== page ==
Worst Hard Time, The
The dust storms that terrorised the American High Plains in the darkest years of the Depression were like nothing ever seen before or since. Following a dozen families and their communities through the rise and fall of the region, Pulitzer Prize-winning journalist Egan tells of their desperate attempts to carry on through blindingly black dust blizzards, crop failure, and the death of loved ones. The Worst Hard Time is an epic story of blind hope and endurance almost beyond belief.
Comments from Groups
Everybody really enjoyed this book, one of the best books we've ever had; the notes were very good also. This book created a lot of discussion, in particular from a historical perspective. Christchurch 050
A very interesting read-with plenty to discuss about man's greediness and inability to learn from past mistakes. it was particularly pertinent to read this when NZ is wrestling with possible future inappropriate land use for dairying. Christchurch 071
We had a good discussion. By the end of the book we all felt as if we were covered in dust and gritty between our teeth!! Rai Valley 001
Interesting book on a topic that few of the group knew about. We felt the book repeated itself describing the dustiness. It would have been nice to have more detail with the personal stories-more biographical. The lessons learnt as a result of the farming practices and destruction of the eco-system are as relevant today in many countries worldwide, including here in NZ. Renwick 001
Fantastic book-a monument to stupidity-but we will do it all over again and again. Auckland 158
Only two members of our group of ten read the whole book. Most found the hopelessness was depressing. However everyone felt the book was important as social history, and certainly helped us understand U.S. history - with relevance today.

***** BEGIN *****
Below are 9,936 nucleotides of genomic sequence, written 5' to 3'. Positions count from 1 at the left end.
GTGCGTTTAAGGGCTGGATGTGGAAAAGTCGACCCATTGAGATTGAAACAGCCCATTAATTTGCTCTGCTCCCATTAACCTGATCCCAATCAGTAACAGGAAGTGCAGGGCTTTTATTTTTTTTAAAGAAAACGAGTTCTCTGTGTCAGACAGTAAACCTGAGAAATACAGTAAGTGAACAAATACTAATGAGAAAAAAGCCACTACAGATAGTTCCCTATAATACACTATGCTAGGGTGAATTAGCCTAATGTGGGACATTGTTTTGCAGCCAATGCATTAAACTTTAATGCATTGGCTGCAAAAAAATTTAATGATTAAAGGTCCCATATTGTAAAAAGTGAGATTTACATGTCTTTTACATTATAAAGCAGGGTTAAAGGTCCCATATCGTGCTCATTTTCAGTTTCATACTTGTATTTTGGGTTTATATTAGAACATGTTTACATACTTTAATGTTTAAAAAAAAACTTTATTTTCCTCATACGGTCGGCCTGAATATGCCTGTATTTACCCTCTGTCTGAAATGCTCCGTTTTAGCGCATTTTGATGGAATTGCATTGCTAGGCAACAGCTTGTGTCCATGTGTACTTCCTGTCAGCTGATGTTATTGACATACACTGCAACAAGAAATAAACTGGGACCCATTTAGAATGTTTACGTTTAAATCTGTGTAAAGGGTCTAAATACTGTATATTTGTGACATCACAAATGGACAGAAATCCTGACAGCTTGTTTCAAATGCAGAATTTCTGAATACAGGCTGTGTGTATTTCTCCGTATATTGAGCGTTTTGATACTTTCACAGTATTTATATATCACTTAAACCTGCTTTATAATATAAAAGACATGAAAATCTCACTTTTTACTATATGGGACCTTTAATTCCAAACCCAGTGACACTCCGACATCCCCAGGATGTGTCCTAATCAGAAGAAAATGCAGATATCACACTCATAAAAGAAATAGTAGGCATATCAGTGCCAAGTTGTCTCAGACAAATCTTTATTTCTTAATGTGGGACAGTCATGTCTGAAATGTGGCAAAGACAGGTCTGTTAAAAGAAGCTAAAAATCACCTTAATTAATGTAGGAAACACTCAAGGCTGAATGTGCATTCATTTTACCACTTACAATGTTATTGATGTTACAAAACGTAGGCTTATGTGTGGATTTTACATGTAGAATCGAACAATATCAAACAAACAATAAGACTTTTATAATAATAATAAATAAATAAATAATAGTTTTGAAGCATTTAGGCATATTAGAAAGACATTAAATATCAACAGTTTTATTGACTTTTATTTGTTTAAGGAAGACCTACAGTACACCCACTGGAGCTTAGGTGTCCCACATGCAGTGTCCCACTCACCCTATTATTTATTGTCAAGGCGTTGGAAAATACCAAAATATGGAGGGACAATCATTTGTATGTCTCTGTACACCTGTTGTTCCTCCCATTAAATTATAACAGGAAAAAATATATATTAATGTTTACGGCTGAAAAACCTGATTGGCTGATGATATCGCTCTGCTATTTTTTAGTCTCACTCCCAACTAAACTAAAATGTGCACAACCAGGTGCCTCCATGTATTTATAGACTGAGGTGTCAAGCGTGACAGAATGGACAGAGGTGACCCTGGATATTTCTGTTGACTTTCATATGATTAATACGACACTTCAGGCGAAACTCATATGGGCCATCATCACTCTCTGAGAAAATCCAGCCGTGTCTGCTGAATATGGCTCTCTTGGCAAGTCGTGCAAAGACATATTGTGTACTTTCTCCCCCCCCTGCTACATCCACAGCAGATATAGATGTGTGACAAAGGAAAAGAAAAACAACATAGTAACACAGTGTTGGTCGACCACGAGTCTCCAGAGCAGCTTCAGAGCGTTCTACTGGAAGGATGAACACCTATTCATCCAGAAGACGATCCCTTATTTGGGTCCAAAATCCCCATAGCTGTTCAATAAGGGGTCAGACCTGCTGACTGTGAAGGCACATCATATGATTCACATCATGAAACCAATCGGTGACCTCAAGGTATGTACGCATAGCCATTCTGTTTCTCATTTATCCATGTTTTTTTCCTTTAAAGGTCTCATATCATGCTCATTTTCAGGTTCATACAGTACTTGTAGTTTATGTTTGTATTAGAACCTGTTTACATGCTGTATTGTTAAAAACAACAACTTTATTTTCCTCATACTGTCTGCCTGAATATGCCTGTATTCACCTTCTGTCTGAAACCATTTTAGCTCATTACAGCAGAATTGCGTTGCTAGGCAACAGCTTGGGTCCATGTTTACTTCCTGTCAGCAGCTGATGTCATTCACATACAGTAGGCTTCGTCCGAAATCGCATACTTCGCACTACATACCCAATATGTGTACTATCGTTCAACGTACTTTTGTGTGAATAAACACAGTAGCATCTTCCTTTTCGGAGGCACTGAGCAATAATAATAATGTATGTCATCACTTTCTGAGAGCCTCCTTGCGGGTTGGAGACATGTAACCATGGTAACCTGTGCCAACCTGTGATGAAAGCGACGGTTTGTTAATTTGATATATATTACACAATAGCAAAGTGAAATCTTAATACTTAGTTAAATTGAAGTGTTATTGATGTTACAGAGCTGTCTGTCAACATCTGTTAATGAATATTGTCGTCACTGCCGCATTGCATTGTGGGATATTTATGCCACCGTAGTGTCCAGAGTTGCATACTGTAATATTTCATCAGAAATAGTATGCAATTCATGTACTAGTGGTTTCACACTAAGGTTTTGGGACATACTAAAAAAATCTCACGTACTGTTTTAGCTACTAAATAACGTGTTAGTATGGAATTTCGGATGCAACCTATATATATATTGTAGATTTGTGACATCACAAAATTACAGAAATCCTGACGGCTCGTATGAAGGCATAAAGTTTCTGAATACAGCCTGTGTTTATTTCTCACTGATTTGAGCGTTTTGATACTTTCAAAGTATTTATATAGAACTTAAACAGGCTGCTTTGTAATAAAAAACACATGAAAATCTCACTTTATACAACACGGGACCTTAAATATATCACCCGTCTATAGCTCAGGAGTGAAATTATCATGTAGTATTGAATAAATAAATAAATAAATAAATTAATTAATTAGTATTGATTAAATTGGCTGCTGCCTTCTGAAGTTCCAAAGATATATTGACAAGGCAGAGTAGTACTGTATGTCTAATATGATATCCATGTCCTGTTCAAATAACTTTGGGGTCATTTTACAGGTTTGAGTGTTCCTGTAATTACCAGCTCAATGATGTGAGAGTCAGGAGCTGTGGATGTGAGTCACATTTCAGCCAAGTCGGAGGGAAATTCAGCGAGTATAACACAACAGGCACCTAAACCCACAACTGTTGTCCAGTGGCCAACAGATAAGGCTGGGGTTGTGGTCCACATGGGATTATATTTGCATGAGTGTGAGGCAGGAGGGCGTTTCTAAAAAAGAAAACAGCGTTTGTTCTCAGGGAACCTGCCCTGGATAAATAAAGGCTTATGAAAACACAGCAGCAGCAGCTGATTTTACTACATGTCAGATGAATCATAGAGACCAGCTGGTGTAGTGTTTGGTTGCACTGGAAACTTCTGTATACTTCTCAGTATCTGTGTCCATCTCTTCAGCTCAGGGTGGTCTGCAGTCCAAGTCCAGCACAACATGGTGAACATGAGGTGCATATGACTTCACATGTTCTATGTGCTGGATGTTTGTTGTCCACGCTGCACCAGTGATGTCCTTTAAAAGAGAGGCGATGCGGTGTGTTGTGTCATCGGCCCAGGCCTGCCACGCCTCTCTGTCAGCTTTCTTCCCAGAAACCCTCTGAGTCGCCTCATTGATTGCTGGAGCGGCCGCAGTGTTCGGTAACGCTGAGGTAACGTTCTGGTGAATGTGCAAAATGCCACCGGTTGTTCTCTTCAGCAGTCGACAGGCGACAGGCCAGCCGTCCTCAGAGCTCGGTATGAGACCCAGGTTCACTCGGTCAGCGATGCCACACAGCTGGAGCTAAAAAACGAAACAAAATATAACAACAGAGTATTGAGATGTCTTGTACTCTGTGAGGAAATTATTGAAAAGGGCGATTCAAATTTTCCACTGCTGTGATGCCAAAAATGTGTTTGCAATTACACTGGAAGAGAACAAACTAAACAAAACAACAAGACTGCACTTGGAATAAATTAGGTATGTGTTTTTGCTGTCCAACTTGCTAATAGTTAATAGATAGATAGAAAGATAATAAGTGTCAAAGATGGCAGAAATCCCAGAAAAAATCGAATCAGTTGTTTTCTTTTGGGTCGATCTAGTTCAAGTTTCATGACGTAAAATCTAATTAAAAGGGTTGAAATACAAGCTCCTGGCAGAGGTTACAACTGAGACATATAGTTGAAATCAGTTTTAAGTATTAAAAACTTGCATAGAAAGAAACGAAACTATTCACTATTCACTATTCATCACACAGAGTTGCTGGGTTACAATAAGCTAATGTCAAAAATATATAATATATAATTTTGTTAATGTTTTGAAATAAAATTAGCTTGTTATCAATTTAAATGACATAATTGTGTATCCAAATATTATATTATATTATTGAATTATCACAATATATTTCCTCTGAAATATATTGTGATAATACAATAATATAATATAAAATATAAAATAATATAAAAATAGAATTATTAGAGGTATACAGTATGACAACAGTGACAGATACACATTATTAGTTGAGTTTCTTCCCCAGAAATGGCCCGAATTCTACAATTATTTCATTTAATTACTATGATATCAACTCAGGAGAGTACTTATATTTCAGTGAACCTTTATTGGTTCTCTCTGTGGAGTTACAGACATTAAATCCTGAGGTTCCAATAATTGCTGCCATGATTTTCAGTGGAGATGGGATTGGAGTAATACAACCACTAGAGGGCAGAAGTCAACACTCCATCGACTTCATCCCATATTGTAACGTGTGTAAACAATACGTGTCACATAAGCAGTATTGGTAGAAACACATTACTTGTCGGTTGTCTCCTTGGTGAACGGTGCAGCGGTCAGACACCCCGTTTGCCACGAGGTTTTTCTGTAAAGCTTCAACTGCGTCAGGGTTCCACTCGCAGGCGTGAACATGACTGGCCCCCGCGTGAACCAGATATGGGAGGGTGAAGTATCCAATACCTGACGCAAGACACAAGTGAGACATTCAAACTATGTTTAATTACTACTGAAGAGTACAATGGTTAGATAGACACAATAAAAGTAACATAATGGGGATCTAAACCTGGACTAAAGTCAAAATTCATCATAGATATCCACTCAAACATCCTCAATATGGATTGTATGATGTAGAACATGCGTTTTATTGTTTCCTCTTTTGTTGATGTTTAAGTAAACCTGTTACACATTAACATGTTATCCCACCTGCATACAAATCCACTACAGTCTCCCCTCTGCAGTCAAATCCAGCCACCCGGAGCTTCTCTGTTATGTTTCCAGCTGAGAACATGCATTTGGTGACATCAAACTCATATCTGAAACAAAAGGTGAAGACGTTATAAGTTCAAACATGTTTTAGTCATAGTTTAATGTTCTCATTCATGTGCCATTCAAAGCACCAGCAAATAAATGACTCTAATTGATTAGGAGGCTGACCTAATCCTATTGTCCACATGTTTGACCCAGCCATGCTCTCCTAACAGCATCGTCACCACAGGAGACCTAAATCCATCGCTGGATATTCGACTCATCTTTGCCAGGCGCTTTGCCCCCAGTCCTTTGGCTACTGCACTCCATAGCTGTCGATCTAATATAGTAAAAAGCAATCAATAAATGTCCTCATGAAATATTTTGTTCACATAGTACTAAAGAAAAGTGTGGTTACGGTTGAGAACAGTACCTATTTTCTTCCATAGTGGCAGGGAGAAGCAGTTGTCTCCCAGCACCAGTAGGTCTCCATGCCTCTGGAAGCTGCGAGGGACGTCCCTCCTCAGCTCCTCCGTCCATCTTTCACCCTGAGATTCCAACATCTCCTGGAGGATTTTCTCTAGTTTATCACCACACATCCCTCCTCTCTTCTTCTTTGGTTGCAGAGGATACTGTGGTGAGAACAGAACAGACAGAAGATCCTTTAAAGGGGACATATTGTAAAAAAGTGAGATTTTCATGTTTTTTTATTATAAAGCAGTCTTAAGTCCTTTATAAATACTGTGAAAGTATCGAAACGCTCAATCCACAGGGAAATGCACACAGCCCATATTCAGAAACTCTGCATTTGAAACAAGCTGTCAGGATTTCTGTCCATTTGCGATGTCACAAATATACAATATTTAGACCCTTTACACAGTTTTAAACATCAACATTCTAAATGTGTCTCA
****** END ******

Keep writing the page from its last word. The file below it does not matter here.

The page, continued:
Some people really loved this book and others really did not. Most of us didn't know anything about this subject so we enjoyed learning about it. We found a lot of similarities to what is happening now in N.Z. with the pine trees being planted on farm land. A very dry book and 'the worst hard time' for some. Interesting and informative.
Wasn't our favourite book - a lot didn't finish it. An interesting part of history though and good to learn about it.
This book was much liked, despite the difficult times described. We liked the writing style and the use of real stories to tell a strong history.
Although only 2 out of 10 actually read the book, we had a very deep and meaningful discussion, and the questions encouraged the discussion.
Although not everybody read all of this book, it provoked plenty of discussion. Being a group of rural women we all had plenty to discuss, and were especially impressed with the families and their difficulties with the weather!!
An amazing eye opener. Everyone learned a lot from it and it led to much discussion on global warming and land management practices.
Less than half our group read the whole book, but those that did said it was interesting to read about an event and time they knew little or nothing about. Created discussion around use of land in NZ.
Words used to describe this book were overwhelming, tragic, depressing, informative, appalling and powerful. We all found the book very sad on many levels but a 'must read'. It is relevant today as a stark reminder of what mother nature will do if we don't look after our natural resources. A recommended read but beware of the tragedies it contains.
All thought that this was a very well researched and gripping history.
Members that finished the book found it very interesting, and it provoked discussion about it happening in our country.